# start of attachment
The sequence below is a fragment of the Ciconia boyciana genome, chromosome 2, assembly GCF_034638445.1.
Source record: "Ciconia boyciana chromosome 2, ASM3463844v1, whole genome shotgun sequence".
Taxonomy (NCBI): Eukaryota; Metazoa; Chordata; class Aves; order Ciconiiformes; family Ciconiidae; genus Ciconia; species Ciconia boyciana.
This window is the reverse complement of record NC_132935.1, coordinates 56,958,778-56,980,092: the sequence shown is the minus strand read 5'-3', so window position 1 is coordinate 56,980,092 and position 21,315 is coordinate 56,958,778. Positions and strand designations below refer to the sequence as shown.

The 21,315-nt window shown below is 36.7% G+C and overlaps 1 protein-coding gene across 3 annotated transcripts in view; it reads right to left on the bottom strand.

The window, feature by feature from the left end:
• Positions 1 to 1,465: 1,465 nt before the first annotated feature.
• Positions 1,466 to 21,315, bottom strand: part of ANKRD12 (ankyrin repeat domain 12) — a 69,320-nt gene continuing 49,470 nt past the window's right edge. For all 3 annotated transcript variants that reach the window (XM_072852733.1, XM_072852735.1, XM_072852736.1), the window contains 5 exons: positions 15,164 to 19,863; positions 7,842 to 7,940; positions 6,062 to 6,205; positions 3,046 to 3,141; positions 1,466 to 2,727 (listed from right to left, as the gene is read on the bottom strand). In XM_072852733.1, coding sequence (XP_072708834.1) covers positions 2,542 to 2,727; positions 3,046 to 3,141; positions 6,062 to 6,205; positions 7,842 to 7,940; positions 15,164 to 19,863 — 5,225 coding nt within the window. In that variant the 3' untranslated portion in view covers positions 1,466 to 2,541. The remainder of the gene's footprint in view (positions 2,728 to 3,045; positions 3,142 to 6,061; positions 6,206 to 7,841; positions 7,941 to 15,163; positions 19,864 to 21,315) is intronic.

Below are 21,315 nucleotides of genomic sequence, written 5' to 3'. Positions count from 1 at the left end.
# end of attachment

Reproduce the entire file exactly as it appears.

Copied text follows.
The sequence below is a fragment of the Ciconia boyciana genome, chromosome 2, assembly GCF_034638445.1.
Source record: "Ciconia boyciana chromosome 2, ASM3463844v1, whole genome shotgun sequence".
Taxonomy (NCBI): Eukaryota; Metazoa; Chordata; class Aves; order Ciconiiformes; family Ciconiidae; genus Ciconia; species Ciconia boyciana.
This window is the reverse complement of record NC_132935.1, coordinates 56,958,778-56,980,092: the sequence shown is the minus strand read 5'-3', so window position 1 is coordinate 56,980,092 and position 21,315 is coordinate 56,958,778. Positions and strand designations below refer to the sequence as shown.

The 21,315-nt window shown below is 36.7% G+C and overlaps 1 protein-coding gene across 3 annotated transcripts in view; it reads right to left on the bottom strand.

The window, feature by feature from the left end:
• Positions 1 to 1,465: 1,465 nt before the first annotated feature.
• Positions 1,466 to 21,315, bottom strand: part of ANKRD12 (ankyrin repeat domain 12) — a 69,320-nt gene continuing 49,470 nt past the window's right edge. For all 3 annotated transcript variants that reach the window (XM_072852733.1, XM_072852735.1, XM_072852736.1), the window contains 5 exons: positions 15,164 to 19,863; positions 7,842 to 7,940; positions 6,062 to 6,205; positions 3,046 to 3,141; positions 1,466 to 2,727 (listed from right to left, as the gene is read on the bottom strand). In XM_072852733.1, coding sequence (XP_072708834.1) covers positions 2,542 to 2,727; positions 3,046 to 3,141; positions 6,062 to 6,205; positions 7,842 to 7,940; positions 15,164 to 19,863 — 5,225 coding nt within the window. In that variant the 3' untranslated portion in view covers positions 1,466 to 2,541. The remainder of the gene's footprint in view (positions 2,728 to 3,045; positions 3,142 to 6,061; positions 6,206 to 7,841; positions 7,941 to 15,163; positions 19,864 to 21,315) is intronic.

Below are 21,315 nucleotides of genomic sequence, written 5' to 3'. Positions count from 1 at the left end.